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New Mom Fires Back After College Instructor Says She Can’t Breastfeed During Zoom Classes

breastfeeding

The mother of a 10-month-old baby girl is speaking out after a college instructor shamed her for breastfeeding during a Zoom class

Marcella Mares is currently attending Fresno City College virtually, due to the coronavirus pandemic. On September 23, she received an email from one of her instructors regarding a new class rule that required students to have their cameras and microphones turned on at all times during class for attendance purposes.

In response, Mares told her instructor that she had no problem with having her camera and microphone on—but noted that she may need to turn it off from time to time to breastfeed her daughter.

She was shocked at the response she received.

“I am glad to hear that you can have your camera and microphone on, but please do not breastfeed your daughter during class time because it is not what you should be doing,” replied her instructor. “Just do that after class.”

To make matters worse, Mares’ instructor made an example out of her in front of the entire class, by telling them that he got this “really weird email from a student stating she needed to do inappropriate things during lecture time.” He added that the class needs to “understand that you have priorities now”—which is rich, to be telling a new mother—and that they should “put all those distractions aside, or be creative when your child needs you” so he has their entire attention.

Mares was so upset, she aired out her grievances in a public Facebook post, which quickly went viral.

I never write long posts but this is a good one!•••I didn’t want to post this picture because I just wanted it for...

Posted by Marcella Mares on Thursday, September 24, 2020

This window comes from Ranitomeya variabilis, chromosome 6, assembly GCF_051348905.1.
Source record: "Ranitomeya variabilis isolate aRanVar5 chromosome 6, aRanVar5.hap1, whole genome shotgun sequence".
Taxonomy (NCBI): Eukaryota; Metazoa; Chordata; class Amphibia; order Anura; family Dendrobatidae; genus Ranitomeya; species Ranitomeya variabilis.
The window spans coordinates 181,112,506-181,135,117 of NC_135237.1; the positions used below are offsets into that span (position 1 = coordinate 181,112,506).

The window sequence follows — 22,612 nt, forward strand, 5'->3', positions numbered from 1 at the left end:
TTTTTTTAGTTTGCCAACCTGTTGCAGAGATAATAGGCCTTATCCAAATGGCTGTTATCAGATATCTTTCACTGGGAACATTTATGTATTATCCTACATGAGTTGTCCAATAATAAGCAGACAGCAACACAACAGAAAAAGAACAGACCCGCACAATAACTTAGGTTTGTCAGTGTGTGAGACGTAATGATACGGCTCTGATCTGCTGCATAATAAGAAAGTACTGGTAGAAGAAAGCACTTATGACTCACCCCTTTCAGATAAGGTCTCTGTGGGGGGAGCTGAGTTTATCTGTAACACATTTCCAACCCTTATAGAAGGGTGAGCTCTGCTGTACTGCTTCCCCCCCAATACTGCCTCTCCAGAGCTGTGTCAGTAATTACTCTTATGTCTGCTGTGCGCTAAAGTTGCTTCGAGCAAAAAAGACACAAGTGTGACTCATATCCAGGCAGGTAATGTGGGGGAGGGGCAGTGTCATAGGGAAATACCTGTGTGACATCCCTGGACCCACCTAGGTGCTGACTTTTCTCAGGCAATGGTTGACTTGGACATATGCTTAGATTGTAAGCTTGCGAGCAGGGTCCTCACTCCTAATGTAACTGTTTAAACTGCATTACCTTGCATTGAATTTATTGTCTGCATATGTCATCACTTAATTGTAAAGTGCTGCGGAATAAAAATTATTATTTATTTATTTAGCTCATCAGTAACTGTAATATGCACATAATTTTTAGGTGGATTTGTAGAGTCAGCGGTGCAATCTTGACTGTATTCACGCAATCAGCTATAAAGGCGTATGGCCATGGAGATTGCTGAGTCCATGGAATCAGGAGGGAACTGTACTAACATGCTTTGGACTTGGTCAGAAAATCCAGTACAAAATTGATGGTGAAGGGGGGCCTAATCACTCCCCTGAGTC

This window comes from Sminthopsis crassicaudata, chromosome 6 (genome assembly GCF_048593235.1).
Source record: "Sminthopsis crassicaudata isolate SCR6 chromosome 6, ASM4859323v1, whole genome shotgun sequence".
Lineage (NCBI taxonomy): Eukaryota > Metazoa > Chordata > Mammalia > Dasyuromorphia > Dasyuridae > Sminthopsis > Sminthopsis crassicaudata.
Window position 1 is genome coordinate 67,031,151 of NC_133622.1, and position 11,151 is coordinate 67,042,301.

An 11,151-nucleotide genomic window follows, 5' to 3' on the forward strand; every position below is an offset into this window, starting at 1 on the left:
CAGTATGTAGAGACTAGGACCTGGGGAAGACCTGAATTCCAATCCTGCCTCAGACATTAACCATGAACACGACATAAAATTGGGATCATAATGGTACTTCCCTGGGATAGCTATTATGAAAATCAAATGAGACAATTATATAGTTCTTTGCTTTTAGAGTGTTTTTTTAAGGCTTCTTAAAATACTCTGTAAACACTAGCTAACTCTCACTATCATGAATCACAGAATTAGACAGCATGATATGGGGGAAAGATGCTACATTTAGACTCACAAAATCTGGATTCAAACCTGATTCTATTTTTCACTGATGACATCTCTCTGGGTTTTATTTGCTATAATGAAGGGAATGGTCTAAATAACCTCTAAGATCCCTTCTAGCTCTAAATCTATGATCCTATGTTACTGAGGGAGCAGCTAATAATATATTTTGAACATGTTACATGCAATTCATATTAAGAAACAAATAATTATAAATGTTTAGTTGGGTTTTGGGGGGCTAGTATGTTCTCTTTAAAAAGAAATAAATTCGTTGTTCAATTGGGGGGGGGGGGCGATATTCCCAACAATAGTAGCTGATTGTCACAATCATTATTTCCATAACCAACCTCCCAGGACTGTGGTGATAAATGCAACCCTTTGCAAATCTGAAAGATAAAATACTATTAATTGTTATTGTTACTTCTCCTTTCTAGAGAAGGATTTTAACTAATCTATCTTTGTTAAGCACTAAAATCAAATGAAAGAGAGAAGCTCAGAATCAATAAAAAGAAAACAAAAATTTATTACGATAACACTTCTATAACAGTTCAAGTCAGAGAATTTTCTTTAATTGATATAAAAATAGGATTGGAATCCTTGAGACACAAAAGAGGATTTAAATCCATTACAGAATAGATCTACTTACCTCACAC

“I was upset about it,” Mares later told CNN. “I didn’t like the feeling of him telling me what I can and can’t do with my baby, especially in my own home because school is online right now.” She added that the instructor putting her on blast made her even more upset because she felt he had “publicly outed [her] in front of the class.”

Mares reached out to the school’s Dean of Instruction, Lorraine Smith, to complain about the way she was treated. A few days later, she received an apology from the instructor.

“I am sorry for the inconvenience in regard to your intention of breastfeeding your baby,” read the email. “From now on, you have the right to breastfeed your baby at any given time during class, which includes doing group worksheets, listening to the lecture, and taking the quiz or exam. You may turn off your camera at any given time as needed.”

Mares eventually dropped the class for unrelated reasons, but she says she wished the school would have taken the issue more seriously. She added that she hasn’t experienced issues with any of her other instructors, who have all been supportive of a new mother going back to school.